Few artistic partnerships are as delightfully durable as the trio of organist Larry Goldings, guitarist Peter Bernstein, and drummer Bill Stewart. These men have often recorded under the moniker of the "Larry Goldings Trio" over the past two-plus decades, but this has never been a band to favor one player over another. Each man has always owned equal shares in this groupdemonstrated on strong showings like The Intimacy Of The Blues (Verve, 1991), Moonbird (Palmetto, 1999), and Sweet Science (Palmetto, 2002)and that hasn't changed. Goldings' name may still come first on this album spine, but it's all for one and one for all with these guys.
Ramshackle Serenade finds this group covering a lot of ground. The album opens with Goldings' "Roach"a slow blues in fivewhich proves to be one of the standout performances. Goldings and Bernstein both cook while Stewart masterfully slices up the time in endlessly inventive ways. The trio then visits Brazilian territory with Jobim's "Luiza," throws one down the middle with Bernstein's aptly-titled "Simple As That," and works in a rhythmically floating environment on "Ramshackle Serenade." The title track is all about rubato rumination, as Goldings and Bernstein paint melodies while Stewart lightly colors in the background. Goldings' "Mr. Meagles," sitting at the midpoint of the album, is a great example of the way this trio manages to create music that speaks relatively softly and carries a mean groove; it's low flame music that can still cause third degree burns.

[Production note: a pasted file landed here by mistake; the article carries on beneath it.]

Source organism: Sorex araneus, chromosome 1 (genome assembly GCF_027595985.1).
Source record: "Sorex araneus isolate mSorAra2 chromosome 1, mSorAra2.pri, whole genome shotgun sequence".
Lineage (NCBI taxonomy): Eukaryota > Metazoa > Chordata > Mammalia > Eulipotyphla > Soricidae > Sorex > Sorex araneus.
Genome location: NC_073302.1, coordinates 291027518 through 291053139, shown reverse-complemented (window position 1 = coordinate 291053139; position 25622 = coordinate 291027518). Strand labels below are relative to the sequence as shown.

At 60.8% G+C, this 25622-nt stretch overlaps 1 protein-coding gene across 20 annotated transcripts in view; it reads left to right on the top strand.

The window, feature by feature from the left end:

The second half of the album contains a "Sweet And Lovely" that grows hotter over time, a pair of originalsStewart's hip-and-intoxicating "Blue Sway" and Bernstein's lively "Useless Metaphor"and an album-closing look at Horace Silver's oft-covered "Peace." After all these years, this trio still manages to make magic whenever it hits the studio. It doesn't get much better than this.
Track Listing: Roach; Luiza' Simple As That; Ramshackle Serenade; Mr. Meagles; Sweet And Lovely; Blue Sway; Useless Metaphor; Peace.
Personnel: Larry Goldings: Hammond organ; Peter Bernstein: guitar; Bill Stewart: drums.
I love jazz because it is both challenging and exhilarating, and the endeavor of improvisation is the highest form of art.
I met so many great musicians--including my two earliest heroes, Maynard Ferguson and Dizzy Gillespie--by attending concerts
and being willing to treat them with the respect they deserve.
The best show I ever attended was the Pat Metheny/Ornette Coleman Song X concert at Cornell University.
The first jazz record I bought was an RCA compilation by Dizzy Gillespie.
My advice to new listeners is to not be afraid to listen to something because you're not familiar with the artists or the band or
the genre or anything - this is music that is best experienced through discovery.